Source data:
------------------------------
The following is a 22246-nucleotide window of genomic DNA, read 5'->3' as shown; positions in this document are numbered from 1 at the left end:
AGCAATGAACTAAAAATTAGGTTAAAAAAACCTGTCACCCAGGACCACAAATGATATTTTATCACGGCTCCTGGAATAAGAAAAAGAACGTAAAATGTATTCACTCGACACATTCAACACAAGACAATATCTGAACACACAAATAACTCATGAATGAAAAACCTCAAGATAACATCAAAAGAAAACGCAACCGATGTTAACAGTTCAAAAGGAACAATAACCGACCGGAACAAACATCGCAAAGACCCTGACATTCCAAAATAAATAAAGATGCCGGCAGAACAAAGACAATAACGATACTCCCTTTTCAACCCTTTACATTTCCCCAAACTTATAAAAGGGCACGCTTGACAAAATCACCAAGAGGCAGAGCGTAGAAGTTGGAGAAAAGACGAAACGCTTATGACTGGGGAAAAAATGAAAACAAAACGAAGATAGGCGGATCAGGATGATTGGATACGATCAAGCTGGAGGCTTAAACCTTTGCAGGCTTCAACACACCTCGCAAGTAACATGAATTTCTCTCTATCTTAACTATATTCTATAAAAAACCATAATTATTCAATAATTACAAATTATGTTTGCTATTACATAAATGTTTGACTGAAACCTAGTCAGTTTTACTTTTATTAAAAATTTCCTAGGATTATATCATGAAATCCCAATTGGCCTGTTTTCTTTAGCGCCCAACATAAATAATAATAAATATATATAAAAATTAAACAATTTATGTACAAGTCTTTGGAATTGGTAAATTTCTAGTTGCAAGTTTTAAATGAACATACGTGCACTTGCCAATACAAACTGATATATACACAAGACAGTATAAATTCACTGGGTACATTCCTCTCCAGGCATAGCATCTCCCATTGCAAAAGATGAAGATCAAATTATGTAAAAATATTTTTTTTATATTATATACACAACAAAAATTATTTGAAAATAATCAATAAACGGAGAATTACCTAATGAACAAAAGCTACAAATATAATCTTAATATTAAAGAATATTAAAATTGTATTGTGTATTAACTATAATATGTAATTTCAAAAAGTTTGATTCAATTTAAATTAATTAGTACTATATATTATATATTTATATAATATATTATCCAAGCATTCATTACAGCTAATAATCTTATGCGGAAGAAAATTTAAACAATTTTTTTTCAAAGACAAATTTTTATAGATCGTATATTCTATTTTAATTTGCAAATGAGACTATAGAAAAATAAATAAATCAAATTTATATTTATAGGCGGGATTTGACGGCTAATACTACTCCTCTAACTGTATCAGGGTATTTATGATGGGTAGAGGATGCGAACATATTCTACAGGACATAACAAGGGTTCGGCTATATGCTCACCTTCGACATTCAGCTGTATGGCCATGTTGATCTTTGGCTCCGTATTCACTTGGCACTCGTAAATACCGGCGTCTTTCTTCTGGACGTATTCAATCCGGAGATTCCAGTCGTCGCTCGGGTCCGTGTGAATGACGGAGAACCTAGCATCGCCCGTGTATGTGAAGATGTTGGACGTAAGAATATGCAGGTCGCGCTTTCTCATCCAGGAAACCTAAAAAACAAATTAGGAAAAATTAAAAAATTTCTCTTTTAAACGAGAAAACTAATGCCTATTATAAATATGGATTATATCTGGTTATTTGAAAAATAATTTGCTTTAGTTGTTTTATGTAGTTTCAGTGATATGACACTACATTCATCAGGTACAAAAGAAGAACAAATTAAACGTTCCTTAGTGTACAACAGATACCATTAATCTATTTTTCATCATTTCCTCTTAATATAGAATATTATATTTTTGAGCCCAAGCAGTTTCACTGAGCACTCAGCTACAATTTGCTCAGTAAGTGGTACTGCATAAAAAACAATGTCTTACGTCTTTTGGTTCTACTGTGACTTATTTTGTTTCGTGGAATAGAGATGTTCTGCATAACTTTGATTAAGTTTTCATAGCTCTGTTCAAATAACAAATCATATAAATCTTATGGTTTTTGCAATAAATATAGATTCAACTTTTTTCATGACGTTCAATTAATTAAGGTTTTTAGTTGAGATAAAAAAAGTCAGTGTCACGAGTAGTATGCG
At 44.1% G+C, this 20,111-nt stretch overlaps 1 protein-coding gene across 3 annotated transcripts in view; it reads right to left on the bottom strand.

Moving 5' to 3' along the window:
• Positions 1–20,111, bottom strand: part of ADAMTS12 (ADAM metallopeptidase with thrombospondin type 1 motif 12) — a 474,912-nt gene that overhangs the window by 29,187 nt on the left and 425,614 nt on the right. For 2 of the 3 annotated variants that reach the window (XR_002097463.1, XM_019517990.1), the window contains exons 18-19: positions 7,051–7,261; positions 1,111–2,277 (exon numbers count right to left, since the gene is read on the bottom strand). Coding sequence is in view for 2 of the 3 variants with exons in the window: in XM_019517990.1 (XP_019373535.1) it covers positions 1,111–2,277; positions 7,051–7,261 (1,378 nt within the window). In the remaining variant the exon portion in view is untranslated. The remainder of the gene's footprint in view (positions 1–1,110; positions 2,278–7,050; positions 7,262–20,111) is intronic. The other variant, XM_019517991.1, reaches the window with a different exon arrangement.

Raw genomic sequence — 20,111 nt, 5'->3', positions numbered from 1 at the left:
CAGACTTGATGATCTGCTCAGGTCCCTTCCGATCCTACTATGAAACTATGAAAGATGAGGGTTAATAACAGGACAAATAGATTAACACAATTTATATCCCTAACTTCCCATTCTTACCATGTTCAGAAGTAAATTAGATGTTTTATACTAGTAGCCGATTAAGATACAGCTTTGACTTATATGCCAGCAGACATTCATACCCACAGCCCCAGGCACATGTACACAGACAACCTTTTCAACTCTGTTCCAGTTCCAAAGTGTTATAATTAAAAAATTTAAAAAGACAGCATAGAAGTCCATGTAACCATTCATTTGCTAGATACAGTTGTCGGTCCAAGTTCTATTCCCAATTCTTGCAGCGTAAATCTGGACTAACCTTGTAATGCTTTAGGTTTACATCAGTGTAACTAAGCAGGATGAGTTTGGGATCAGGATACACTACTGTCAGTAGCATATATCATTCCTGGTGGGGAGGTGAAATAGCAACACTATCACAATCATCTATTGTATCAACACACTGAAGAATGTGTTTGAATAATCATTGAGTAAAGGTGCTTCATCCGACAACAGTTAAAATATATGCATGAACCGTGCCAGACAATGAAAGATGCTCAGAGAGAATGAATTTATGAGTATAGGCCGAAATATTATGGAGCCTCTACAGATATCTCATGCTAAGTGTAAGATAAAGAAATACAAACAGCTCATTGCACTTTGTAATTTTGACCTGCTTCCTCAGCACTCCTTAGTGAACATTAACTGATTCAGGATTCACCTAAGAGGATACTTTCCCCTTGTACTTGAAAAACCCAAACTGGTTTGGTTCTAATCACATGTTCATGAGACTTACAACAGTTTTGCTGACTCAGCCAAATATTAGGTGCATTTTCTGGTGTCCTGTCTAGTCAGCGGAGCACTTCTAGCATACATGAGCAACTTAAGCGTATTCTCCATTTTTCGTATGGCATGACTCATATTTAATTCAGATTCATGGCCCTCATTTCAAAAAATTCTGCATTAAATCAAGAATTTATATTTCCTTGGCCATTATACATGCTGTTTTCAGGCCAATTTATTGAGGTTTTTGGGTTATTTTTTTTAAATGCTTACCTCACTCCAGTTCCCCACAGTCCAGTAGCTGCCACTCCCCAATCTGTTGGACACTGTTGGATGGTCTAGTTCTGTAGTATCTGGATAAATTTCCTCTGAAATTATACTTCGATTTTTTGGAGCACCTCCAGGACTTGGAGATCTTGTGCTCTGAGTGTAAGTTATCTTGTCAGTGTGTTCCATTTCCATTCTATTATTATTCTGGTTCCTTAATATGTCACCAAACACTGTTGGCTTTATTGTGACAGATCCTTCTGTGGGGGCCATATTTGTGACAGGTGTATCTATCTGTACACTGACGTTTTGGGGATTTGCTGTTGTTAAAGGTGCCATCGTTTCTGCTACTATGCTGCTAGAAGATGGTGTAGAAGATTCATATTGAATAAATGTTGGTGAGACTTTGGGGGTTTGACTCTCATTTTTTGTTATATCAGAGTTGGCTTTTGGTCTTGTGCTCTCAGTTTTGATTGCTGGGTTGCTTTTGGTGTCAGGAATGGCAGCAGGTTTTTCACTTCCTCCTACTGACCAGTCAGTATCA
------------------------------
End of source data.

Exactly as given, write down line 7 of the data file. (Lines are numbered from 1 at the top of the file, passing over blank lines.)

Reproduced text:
CAGACTTGATGATCTGCTCAGGTCCCTTCCGATCCTACTATGAAACTATGAAAGATGAGGGTTAATAACAGGACAAATAGATTAACACAATTTATATCCCTAACTTCCCATTCTTACCATGTTCAGAAGTAAATTAGATGTTTTATACTAGTAGCCGATTAAGATACAGCTTTGACTTATATGCCAGCAGACATTCATACCCACAGCCCCAGGCACATGTACACAGACAACCTTTTCAACTCTGTTCCAGTTCCAAAGTGTTATAATTAAAAAATTTAAAAAGACAGCATAGAAGTCCATGTAACCATTCATTTGCTAGATACAGTTGTCGGTCCAAGTTCTATTCCCAATTCTTGCAGCGTAAATCTGGACTAACCTTGTAATGCTTTAGGTTTACATCAGTGTAACTAAGCAGGATGAGTTTGGGATCAGGATACACTACTGTCAGTAGCATATATCATTCCTGGTGGGGAGGTGAAATAGCAACACTATCACAATCATCTATTGTATCAACACACTGAAGAATGTGTTTGAATAATCATTGAGTAAAGGTGCTTCATCCGACAACAGTTAAAATATATGCATGAACCGTGCCAGACAATGAAAGATGCTCAGAGAGAATGAATTTATGAGTATAGGCCGAAATATTATGGAGCCTCTACAGATATCTCATGCTAAGTGTAAGATAAAGAAATACAAACAGCTCATTGCACTTTGTAATTTTGACCTGCTTCCTCAGCACTCCTTAGTGAACATTAACTGATTCAGGATTCACCTAAGAGGATACTTTCCCCTTGTACTTGAAAAACCCAAACTGGTTTGGTTCTAATCACATGTTCATGAGACTTACAACAGTTTTGCTGACTCAGCCAAATATTAGGTGCATTTTCTGGTGTCCTGTCTAGTCAGCGGAGCACTTCTAGCATACATGAGCAACTTAAGCGTATTCTCCATTTTTCGTATGGCATGACTCATATTTAATTCAGATTCATGGCCCTCATTTCAAAAAATTCTGCATTAAATCAAGAATTTATATTTCCTTGGCCATTATACATGCTGTTTTCAGGCCAATTTATTGAGGTTTTTGGGTTATTTTTTTTAAATGCTTACCTCACTCCAGTTCCCCACAGTCCAGTAGCTGCCACTCCCCAATCTGTTGGACACTGTTGGATGGTCTAGTTCTGTAGTATCTGGATAAATTTCCTCTGAAATTATACTTCGATTTTTTGGAGCACCTCCAGGACTTGGAGATCTTGTGCTCTGAGTGTAAGTTATCTTGTCAGTGTGTTCCATTTCCATTCTATTATTATTCTGGTTCCTTAATATGTCACCAAACACTGTTGGCTTTATTGTGACAGATCCTTCTGTGGGGGCCATATTTGTGACAGGTGTATCTATCTGTACACTGACGTTTTGGGGATTTGCTGTTGTTAAAGGTGCCATCGTTTCTGCTACTATGCTGCTAGAAGATGGTGTAGAAGATTCATATTGAATAAATGTTGGTGAGACTTTGGGGGTTTGACTCTCATTTTTTGTTATATCAGAGTTGGCTTTTGGTCTTGTGCTCTCAGTTTTGATTGCTGGGTTGCTTTTGGTGTCAGGAATGGCAGCAGGTTTTTCACTTCCTCCTACTGACCAGTCAGTATCA